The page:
With the advent of the #MeToo movement, the public has been forced to examine the horrific tragedy of women suffering at the hands of sexual predators. We have learned through marches and very public testimony of the damage women receive when their boundaries and dignity as human beings is violated.

However, there is another group of people who, because of societal restraints, suffer the same fate, only in silence. That group consists of men.

In a study published by Muenzenmaier, et.al.1, men were interviewed to see what types of child abuse they had experienced and found:

  • 9% experienced physical abuse
  • 9% experienced sexual abuse
  • 4% witnessed sexual abuse
  • 35% witnessed physical abuse

Men are not stoic stones that do not waver and cannot be harmed. If someone like this family member states he gets suicidal when going to work due to his trauma history, he should receive the same consideration and care as a woman would.

As one can see, men are not invulnerable.

In this series of articles, we shall examine together male victims of sexual violence, how complex post-traumatic stress disorder affects men, and how society conspires against men getting help and healing. The information about to be presented is statistic heavy, but it helps to see the scope of the problem and how desperately we need to remedy it.

What is Child Abuse?

Many people, especially men, have a tough time understanding what child abuse is and how it has affected their lives. Child abuse takes many forms including:

  • Watching the child undress or bathe
  • Talking to a child in a sexual manner
  • Making a child watch pornographic movies or look at porn magazines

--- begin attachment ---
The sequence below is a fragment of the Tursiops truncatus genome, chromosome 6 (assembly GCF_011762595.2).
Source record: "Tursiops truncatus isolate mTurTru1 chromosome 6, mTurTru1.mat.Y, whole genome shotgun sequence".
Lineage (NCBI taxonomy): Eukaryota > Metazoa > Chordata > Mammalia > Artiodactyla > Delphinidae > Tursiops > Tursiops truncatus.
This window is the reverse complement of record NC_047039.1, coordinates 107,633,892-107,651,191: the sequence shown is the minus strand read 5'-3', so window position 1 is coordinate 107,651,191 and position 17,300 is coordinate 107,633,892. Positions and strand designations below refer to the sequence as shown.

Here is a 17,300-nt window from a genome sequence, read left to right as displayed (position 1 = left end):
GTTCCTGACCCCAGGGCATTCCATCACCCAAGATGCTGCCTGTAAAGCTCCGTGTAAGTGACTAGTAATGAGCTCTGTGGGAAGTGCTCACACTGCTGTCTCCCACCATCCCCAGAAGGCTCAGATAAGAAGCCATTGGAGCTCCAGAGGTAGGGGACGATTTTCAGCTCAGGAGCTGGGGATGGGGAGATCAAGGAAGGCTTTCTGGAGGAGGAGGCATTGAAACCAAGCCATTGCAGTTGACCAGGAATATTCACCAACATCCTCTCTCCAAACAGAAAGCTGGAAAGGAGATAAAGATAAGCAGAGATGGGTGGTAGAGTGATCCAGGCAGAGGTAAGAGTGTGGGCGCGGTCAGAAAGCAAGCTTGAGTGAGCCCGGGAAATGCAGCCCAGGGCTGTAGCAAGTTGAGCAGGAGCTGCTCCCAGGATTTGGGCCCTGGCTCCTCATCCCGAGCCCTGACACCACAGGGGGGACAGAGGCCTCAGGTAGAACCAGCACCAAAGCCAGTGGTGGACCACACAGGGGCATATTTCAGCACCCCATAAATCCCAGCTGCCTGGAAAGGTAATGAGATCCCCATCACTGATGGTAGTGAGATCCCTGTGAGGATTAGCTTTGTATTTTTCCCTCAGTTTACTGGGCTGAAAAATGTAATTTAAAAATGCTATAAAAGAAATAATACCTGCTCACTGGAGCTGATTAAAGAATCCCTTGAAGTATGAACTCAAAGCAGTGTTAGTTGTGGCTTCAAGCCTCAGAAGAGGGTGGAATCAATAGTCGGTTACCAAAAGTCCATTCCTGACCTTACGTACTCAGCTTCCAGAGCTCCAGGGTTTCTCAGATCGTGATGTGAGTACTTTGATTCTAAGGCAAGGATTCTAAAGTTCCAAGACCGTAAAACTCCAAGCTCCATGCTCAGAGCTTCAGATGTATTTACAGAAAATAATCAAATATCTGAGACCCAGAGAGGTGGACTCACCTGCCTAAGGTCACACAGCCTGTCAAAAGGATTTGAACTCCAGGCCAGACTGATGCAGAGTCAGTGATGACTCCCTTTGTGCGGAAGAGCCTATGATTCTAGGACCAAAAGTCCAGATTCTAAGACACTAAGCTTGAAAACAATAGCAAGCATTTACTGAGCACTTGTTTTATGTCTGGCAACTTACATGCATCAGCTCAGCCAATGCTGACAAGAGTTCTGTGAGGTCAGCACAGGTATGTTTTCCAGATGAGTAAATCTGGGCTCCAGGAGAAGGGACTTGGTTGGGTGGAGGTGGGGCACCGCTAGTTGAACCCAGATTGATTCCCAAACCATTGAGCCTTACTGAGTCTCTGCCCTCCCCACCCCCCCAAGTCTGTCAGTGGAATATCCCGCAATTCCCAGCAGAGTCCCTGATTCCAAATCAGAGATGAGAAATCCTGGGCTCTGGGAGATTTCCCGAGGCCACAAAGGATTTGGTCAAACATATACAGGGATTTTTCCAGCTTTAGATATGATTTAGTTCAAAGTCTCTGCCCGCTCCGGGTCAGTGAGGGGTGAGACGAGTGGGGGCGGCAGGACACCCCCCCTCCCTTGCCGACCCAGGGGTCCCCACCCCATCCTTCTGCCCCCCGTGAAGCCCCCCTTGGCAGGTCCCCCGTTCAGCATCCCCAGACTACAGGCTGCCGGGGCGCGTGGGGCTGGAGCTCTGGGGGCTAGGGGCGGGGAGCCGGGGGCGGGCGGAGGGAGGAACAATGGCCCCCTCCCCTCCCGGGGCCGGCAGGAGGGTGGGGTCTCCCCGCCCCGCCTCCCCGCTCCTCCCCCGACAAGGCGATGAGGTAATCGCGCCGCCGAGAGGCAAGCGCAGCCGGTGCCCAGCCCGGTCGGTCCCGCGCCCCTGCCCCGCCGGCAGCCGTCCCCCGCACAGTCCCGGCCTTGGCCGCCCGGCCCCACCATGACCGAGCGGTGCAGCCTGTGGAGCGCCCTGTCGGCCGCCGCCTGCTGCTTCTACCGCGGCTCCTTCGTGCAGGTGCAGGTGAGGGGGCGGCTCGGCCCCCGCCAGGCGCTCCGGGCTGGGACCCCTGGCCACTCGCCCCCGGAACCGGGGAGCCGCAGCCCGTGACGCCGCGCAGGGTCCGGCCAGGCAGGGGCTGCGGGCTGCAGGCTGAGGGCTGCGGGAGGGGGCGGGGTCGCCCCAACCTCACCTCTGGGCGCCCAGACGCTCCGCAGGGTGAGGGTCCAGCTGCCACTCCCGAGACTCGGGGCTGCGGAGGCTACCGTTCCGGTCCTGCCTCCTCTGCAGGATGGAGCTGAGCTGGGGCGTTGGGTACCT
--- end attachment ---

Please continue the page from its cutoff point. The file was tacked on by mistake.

• Photographing a child inappropriately
  • An older person than the child making the child feel powerless
  • Using extreme punishment
  • Spankings or hitting that bruises or breaks bones
  • Calling the child names
  • Constantly yelling or belittling the child
  • Criticizing or making fun of the child
  • Touching the child sexually or forcing the child to touch themselves or someone else
  • Threatening to kill someone or something the child loves

Although the above list is long, it only begins to cover incidents of child abuse as there are as many ways to harm a child as the human imagination can conjure.

It is vital to remember that perpetrators are not only male. Yes, 96% of people who harm children are male, but the remaining 4% are female. This estimate may be incorrect because our culture refuses to believe in female abusers and most rapes and other abuses done by women are never reported. This is extremely true if the victim was male.

The Prevalence of the Problem

Just because society doesn’t acknowledge or talk about male sexual trauma certainly doesn’t mean it doesn’t exist. In fact, the statistics below should bring a tear to your eye.

  • 1 in 6 boys will be sexually assaulted before they turn eighteen.
  • 34% of people who are sexually assaulted as a child were done so by a family member
  • 8% of men were age 10 or younger at the time of their first victimization
  • The average age for boys to become victims of prostitution is ages 11-12
  • Approximately 1 in 45 men have been forced to penetrate an intimate partner

After reading those statistics, I would imagine you are wondering why you haven’t heard any of this before, and the classic question, how can a man be forced to penetrate someone?

Let’s examine each of these thoughts in the next few paragraphs.

The Hurt Little Boy Who Was Never Heard

It saddens me that I can go to a therapist, sit down, retell my story of sexual assault and have her empathize while a man might be met with incredulous belief. I’ve witnessed a man that I am related to suffering because all a therapist wishes to impress upon him is how he must work if he wants to feel better.

What rubbish.

Instead, what they meet is a brick wall of people who don’t care to see the hurt little boy sitting before them in their office. They became in their childhood, and still are, unheard.

Adult Men Who are Forced to Penetrate

Male rape is something no one wants to talk about, but it is very real. When men are forced to penetrate women repeatedly by a female or male perpetrator, it leaves them feeling bad about themselves and suffering from complex post-traumatic stress disorder.

In a study conducted by Dr. Siobhan Weare2 in the United Kingdom found that men are forced to penetrate intimate partners in a myriad of ways and below are only a few of them:

  • The partner uses force by holding the man down, pinning him down, or using a weapon to threaten him.